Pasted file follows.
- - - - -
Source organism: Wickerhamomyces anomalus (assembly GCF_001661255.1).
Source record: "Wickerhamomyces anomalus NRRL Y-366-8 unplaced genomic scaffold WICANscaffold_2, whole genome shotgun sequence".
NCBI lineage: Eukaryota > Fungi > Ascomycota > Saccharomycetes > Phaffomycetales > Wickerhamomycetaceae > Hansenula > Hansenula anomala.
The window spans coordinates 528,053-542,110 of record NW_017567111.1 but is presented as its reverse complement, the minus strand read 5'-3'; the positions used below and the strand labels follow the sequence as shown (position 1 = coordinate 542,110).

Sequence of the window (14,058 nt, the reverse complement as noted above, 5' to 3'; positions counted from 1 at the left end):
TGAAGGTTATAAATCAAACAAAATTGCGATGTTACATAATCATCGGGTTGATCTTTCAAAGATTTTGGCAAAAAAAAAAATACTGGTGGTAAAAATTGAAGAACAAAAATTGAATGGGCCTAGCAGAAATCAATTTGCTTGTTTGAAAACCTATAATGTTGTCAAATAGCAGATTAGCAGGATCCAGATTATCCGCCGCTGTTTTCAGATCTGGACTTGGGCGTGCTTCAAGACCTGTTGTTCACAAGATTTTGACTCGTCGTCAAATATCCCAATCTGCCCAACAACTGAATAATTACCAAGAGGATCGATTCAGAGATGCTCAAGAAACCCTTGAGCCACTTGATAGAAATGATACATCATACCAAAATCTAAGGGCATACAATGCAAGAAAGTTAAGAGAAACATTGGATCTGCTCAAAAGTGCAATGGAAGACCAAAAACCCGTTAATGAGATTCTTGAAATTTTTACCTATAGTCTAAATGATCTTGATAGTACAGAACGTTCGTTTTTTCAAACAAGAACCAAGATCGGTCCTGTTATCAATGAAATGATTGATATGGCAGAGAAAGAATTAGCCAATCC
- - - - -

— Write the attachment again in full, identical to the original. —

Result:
Source organism: Wickerhamomyces anomalus (assembly GCF_001661255.1).
Source record: "Wickerhamomyces anomalus NRRL Y-366-8 unplaced genomic scaffold WICANscaffold_2, whole genome shotgun sequence".
NCBI lineage: Eukaryota > Fungi > Ascomycota > Saccharomycetes > Phaffomycetales > Wickerhamomycetaceae > Hansenula > Hansenula anomala.
The window spans coordinates 528,053-542,110 of record NW_017567111.1 but is presented as its reverse complement, the minus strand read 5'-3'; the positions used below and the strand labels follow the sequence as shown (position 1 = coordinate 542,110).

Sequence of the window (14,058 nt, the reverse complement as noted above, 5' to 3'; positions counted from 1 at the left end):
TGAAGGTTATAAATCAAACAAAATTGCGATGTTACATAATCATCGGGTTGATCTTTCAAAGATTTTGGCAAAAAAAAAAATACTGGTGGTAAAAATTGAAGAACAAAAATTGAATGGGCCTAGCAGAAATCAATTTGCTTGTTTGAAAACCTATAATGTTGTCAAATAGCAGATTAGCAGGATCCAGATTATCCGCCGCTGTTTTCAGATCTGGACTTGGGCGTGCTTCAAGACCTGTTGTTCACAAGATTTTGACTCGTCGTCAAATATCCCAATCTGCCCAACAACTGAATAATTACCAAGAGGATCGATTCAGAGATGCTCAAGAAACCCTTGAGCCACTTGATAGAAATGATACATCATACCAAAATCTAAGGGCATACAATGCAAGAAAGTTAAGAGAAACATTGGATCTGCTCAAAAGTGCAATGGAAGACCAAAAACCCGTTAATGAGATTCTTGAAATTTTTACCTATAGTCTAAATGATCTTGATAGTACAGAACGTTCGTTTTTTCAAACAAGAACCAAGATCGGTCCTGTTATCAATGAAATGATTGATATGGCAGAGAAAGAATTAGCCAATCC